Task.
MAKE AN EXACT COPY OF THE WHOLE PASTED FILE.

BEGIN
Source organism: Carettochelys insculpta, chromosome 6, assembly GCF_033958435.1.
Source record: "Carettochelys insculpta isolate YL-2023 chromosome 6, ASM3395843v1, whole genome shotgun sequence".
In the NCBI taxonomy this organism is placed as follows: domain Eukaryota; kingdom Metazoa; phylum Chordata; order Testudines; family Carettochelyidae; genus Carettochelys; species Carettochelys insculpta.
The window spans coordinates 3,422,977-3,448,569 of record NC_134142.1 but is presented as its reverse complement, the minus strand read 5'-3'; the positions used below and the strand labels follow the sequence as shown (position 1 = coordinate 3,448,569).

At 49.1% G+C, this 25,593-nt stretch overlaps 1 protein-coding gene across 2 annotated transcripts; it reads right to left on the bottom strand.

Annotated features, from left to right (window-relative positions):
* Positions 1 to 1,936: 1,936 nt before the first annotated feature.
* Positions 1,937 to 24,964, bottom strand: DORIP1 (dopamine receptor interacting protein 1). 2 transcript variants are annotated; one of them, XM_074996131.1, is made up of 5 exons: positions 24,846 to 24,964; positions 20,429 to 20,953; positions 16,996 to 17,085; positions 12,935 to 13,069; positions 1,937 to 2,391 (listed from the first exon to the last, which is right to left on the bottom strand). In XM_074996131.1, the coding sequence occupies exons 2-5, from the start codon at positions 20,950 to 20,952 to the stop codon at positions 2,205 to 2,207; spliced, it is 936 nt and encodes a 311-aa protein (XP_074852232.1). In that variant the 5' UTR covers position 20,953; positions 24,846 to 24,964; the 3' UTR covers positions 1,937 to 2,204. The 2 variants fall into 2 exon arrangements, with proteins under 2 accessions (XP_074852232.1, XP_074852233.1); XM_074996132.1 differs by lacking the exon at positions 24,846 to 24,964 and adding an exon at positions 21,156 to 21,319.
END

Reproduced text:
Source organism: Carettochelys insculpta, chromosome 6, assembly GCF_033958435.1.
Source record: "Carettochelys insculpta isolate YL-2023 chromosome 6, ASM3395843v1, whole genome shotgun sequence".
In the NCBI taxonomy this organism is placed as follows: domain Eukaryota; kingdom Metazoa; phylum Chordata; order Testudines; family Carettochelyidae; genus Carettochelys; species Carettochelys insculpta.
The window spans coordinates 3,422,977-3,448,569 of record NC_134142.1 but is presented as its reverse complement, the minus strand read 5'-3'; the positions used below and the strand labels follow the sequence as shown (position 1 = coordinate 3,448,569).

At 49.1% G+C, this 25,593-nt stretch overlaps 1 protein-coding gene across 2 annotated transcripts; it reads right to left on the bottom strand.

Annotated features, from left to right (window-relative positions):
* Positions 1 to 1,936: 1,936 nt before the first annotated feature.
* Positions 1,937 to 24,964, bottom strand: DORIP1 (dopamine receptor interacting protein 1). 2 transcript variants are annotated; one of them, XM_074996131.1, is made up of 5 exons: positions 24,846 to 24,964; positions 20,429 to 20,953; positions 16,996 to 17,085; positions 12,935 to 13,069; positions 1,937 to 2,391 (listed from the first exon to the last, which is right to left on the bottom strand). In XM_074996131.1, the coding sequence occupies exons 2-5, from the start codon at positions 20,950 to 20,952 to the stop codon at positions 2,205 to 2,207; spliced, it is 936 nt and encodes a 311-aa protein (XP_074852232.1). In that variant the 5' UTR covers position 20,953; positions 24,846 to 24,964; the 3' UTR covers positions 1,937 to 2,204. The 2 variants fall into 2 exon arrangements, with proteins under 2 accessions (XP_074852232.1, XP_074852233.1); XM_074996132.1 differs by lacking the exon at positions 24,846 to 24,964 and adding an exon at positions 21,156 to 21,319.